No one else is going to write your story better than you. Claim your spot and kick ass in it.
Hugo-finalist Mark Oshiro has been an activist in the queer community for many years. Their debut novel, Anger is a Gift, won the 2018 Schneider Family Book Award and was nominated for a 2019 Lambda Literary Award in the LGBTQ Children’s/Young Adult category.
Know That It Can Be Lonely
There are not a whole lot of us who have traditionally published books, but you better believe that when we see one another at book festivals and events, we flock together. But we’re growing, and having a community of folks with a shared experience has made my publishing journey more meaningful and fulfilling.
Look at the Changes
In publishing, I wish it was bigger. In a general sense, it depends on where you are in the country! My community in Los Angeles was very different from the one when I lived in Oakland. I’ve only been in New York City for a couple years and am still adjusting. But I will say that it has been incredible to see how many changes there have been in the last couple decades. I mean … Latinx! We didn’t have that term when I was a baby queer, and for someone with a complicated identity like mine (due to adoption and weird gender stuff I’m working through), I’m really happy that the term exists and is seeing greater usage.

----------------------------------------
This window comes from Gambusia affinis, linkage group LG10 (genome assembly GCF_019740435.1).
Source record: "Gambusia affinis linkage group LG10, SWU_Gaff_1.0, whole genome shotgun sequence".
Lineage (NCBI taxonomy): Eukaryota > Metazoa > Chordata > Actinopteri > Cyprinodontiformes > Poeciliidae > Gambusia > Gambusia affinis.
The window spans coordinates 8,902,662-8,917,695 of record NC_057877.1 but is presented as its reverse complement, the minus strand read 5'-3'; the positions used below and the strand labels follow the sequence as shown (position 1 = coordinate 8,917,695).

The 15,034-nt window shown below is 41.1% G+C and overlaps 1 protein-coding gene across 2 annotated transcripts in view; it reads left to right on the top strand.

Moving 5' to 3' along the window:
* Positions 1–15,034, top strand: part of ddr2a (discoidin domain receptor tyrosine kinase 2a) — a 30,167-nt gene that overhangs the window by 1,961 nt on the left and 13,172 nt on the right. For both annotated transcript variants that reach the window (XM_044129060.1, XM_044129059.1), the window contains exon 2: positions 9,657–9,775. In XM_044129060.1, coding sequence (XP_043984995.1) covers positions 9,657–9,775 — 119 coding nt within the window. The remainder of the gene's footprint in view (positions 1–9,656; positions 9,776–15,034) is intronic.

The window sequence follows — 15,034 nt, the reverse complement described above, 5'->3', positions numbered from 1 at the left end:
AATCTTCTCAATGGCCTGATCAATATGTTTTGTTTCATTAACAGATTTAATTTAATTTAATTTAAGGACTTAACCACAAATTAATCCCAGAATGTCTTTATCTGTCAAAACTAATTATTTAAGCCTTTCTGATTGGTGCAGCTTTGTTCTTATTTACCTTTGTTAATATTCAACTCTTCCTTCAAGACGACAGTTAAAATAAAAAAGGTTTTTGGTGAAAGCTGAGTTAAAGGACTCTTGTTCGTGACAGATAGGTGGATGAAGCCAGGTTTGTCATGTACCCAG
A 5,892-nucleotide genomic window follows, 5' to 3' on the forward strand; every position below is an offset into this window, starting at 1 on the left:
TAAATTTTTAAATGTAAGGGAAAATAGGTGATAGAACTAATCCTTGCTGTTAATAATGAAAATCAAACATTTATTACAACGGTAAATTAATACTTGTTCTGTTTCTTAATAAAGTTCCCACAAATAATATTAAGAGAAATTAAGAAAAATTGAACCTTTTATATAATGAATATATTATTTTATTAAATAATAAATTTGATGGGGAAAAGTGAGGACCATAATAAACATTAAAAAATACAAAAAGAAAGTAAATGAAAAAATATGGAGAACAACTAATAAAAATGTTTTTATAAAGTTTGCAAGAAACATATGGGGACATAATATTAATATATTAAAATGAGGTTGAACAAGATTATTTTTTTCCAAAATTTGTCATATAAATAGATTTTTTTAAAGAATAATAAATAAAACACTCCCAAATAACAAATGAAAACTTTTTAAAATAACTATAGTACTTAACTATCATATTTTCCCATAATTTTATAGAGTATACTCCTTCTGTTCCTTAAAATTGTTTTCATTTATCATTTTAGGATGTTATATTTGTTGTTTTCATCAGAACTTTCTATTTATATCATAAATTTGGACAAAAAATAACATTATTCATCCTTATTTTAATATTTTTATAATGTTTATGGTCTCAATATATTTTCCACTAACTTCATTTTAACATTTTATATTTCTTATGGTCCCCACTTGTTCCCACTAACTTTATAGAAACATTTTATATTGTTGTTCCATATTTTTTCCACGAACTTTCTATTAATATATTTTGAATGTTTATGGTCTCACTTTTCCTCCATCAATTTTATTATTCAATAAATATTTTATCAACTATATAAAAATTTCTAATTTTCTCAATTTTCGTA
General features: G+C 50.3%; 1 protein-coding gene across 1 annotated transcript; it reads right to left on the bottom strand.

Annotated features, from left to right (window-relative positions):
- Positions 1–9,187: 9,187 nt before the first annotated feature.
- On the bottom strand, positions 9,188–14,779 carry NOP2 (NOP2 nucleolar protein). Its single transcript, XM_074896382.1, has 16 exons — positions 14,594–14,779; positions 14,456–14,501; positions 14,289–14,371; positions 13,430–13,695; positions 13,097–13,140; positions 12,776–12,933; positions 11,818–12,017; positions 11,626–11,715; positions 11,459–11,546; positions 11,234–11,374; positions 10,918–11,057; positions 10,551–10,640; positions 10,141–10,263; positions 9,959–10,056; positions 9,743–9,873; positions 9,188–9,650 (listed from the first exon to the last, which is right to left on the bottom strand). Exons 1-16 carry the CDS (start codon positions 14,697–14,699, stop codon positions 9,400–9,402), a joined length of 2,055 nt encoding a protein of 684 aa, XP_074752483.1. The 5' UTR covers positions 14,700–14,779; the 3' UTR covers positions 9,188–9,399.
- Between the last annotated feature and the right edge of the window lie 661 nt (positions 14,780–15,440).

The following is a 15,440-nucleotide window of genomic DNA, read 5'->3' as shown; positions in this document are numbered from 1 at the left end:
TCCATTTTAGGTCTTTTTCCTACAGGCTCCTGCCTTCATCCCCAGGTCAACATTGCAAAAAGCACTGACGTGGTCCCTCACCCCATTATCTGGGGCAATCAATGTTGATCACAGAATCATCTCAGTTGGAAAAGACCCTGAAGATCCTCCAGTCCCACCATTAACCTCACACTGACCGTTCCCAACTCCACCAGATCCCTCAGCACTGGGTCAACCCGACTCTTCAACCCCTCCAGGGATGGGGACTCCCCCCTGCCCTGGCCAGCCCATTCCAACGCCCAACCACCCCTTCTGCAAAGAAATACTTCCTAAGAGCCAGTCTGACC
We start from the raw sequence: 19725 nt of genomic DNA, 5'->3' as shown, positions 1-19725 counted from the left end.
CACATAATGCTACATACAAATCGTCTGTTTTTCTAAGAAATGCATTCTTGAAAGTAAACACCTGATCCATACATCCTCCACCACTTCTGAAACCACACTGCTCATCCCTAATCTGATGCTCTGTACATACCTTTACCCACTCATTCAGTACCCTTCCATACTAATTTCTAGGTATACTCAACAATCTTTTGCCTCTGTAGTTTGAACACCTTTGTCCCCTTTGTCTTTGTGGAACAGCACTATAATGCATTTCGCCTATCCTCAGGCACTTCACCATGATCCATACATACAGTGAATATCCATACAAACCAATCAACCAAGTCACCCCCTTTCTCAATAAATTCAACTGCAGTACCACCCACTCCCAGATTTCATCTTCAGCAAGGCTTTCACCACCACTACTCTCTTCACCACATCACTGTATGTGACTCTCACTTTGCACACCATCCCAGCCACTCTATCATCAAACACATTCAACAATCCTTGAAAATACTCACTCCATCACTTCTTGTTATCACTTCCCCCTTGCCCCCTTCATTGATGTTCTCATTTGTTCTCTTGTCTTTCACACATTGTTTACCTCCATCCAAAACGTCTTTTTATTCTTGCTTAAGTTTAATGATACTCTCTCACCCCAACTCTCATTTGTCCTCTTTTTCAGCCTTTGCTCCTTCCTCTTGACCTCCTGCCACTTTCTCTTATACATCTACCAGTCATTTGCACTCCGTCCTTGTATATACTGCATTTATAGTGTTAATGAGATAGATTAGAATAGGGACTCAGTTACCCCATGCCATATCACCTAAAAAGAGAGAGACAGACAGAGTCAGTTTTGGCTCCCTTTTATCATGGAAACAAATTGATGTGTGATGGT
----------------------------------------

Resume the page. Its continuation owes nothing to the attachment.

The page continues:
Issues Still Need to Be Addressed
The main concern I have within publishing is how often I feel torn between my identities. I’ve had other Latinx people say they’re uncomfortable with how queer my work is. (You probably would not be surprised how often I am asked if I’ll ever write a straight main character.) The larger queer community tends not to be as supportive of works that don’t center whiteness. It’s a difficult thing to be caught between the two, to have your identity constantly called into question (not being queer or Latinx enough) by people who believe you’re performing it wrong.